Bacteria-based fungicide cleared for canola, pulses

UAP Canada has picked up federal approval to expand the label on its Serenade fungicide for use in canola and pulse crops.

Serenade, made by Davis, Calif.-based crop protection firm AgraQuest and distributed in Canada by UAP, is a broad-spectrum fungicide derived from a natural soil bacterium, Bacillus subtilis strain QST 713.

The product is registered in Canada for suppression of diseases across various row and horticultural crops, including sclerotinia stem rot, downy mildew, powdery mildew, white mould, early blight and other rots, moulds, blights and leaf spots. It’s used in vegetables, fruit, nut and vine crops in other countries and particularly by organic growers.

Offering “multi-site” modes of action, Serenade could be used by pulse growers as part of a rotation to extend the useful life of other chemistries, UAP national marketing manager Janet Porchak said in the distributor’s release Tuesday.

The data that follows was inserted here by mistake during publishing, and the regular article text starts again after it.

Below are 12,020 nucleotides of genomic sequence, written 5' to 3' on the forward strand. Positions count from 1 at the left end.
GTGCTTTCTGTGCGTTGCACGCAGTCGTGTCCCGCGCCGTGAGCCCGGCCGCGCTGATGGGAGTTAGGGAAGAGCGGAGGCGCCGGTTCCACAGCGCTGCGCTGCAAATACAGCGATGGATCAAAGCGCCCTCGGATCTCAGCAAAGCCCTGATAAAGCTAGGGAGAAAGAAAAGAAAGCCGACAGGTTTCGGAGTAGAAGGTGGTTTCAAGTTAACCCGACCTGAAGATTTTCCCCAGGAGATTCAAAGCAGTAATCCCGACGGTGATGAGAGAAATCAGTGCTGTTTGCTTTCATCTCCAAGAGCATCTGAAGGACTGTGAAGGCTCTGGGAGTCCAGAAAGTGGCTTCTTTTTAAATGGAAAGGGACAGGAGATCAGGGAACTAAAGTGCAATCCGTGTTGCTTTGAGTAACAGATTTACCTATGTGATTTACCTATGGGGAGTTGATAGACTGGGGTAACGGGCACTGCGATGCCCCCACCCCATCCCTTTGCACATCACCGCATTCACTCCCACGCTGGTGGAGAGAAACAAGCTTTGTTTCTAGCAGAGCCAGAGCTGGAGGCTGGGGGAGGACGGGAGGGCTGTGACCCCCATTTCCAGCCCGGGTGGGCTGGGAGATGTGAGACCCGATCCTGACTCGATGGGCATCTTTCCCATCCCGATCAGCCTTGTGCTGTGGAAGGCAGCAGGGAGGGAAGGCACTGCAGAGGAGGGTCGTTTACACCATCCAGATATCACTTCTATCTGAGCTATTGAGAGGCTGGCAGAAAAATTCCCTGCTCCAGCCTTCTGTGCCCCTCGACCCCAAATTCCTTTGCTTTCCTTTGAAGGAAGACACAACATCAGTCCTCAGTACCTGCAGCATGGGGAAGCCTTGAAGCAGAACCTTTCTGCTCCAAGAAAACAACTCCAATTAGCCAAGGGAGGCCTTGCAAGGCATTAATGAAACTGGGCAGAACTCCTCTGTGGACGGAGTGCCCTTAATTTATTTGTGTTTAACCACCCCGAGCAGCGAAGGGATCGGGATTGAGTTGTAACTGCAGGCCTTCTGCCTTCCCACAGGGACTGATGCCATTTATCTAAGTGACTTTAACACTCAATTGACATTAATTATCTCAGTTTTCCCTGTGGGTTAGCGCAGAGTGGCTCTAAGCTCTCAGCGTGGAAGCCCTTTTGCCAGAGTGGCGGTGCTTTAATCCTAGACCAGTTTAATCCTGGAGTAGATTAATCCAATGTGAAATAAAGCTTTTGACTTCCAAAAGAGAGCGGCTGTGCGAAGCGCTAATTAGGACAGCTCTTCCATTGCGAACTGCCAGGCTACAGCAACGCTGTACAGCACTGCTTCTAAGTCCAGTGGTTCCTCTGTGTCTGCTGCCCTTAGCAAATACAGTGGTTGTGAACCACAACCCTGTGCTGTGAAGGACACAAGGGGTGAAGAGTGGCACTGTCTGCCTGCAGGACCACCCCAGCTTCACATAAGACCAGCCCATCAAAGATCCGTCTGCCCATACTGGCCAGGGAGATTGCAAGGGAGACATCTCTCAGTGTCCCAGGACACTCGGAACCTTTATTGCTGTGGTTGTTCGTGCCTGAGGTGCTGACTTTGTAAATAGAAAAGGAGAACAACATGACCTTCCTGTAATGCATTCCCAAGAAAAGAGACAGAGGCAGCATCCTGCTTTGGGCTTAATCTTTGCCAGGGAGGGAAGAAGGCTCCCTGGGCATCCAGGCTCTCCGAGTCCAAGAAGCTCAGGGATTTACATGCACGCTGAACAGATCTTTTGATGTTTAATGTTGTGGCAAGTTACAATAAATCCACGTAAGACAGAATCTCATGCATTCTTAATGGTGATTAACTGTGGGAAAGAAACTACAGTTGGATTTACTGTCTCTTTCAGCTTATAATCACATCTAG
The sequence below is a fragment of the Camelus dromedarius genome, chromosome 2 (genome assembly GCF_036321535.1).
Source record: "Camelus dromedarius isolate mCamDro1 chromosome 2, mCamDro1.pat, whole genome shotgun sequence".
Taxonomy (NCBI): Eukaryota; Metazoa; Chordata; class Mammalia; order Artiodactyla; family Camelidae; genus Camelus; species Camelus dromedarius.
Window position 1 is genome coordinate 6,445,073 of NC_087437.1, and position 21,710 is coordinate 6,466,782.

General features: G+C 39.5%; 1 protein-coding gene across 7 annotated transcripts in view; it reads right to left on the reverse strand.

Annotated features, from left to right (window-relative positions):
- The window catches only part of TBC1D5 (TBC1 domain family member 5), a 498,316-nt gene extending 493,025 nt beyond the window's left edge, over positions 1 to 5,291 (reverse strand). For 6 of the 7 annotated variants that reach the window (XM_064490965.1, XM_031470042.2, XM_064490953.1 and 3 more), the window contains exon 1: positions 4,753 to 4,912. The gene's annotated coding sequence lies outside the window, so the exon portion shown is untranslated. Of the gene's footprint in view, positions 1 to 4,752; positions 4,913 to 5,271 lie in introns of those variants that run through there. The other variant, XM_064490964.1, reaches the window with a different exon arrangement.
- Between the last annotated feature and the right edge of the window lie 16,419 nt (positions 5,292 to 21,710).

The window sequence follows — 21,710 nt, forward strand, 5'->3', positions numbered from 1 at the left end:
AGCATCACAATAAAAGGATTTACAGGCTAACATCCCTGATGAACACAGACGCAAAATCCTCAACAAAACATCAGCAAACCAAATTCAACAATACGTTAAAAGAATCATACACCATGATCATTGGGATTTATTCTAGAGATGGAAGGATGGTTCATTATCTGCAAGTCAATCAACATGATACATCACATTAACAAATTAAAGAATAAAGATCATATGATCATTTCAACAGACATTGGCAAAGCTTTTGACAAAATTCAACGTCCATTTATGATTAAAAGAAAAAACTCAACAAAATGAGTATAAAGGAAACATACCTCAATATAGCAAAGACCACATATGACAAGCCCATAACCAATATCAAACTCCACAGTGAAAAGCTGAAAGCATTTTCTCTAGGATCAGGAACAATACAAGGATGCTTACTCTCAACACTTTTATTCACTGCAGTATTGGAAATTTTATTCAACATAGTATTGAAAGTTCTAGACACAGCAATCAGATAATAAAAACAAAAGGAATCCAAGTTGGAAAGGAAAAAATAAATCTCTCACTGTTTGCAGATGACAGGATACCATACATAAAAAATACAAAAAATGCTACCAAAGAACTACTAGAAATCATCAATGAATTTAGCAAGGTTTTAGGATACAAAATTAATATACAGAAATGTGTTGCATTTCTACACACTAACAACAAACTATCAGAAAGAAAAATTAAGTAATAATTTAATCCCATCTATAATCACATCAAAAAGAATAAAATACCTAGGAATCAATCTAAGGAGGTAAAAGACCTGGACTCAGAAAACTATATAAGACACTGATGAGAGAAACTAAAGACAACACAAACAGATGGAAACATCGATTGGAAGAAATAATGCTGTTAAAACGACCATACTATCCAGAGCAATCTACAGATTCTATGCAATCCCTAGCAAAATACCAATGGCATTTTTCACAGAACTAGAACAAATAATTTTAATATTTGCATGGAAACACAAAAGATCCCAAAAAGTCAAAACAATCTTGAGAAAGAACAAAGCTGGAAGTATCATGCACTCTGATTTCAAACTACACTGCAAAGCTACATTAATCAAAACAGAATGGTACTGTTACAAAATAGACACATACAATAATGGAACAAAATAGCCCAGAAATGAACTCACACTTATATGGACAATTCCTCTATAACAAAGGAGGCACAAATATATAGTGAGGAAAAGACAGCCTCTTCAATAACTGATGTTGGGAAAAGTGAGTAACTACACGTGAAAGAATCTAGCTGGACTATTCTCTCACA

“In canola, it offers broad-spectrum, preventative control that’s both effective and ecological.”

As well, she said, the product “has the added bonus of certifications that can help keep the door open to more domestic and export markets for your crops.”

The product’s organic certifications include the Organic Materials Review Institute (OMRI), the U.S. Department of Agriculture’s National Organic Program (NOP), Japan’s JAS organic standard and the Washington State Department of Agriculture’s organic designation.

Serenade’s bacteria produce three separate groups of lipopeptides, biochemicals which work on the leaf surface and offer the activity of three different chemical classes, AgraQuest said.

AgraQuest’s Sarah Reiter said in UAP’s release that growers find Serenade’s “zero-day pre-harvest interval and minimum re-entry intervals” to be its key advantages.


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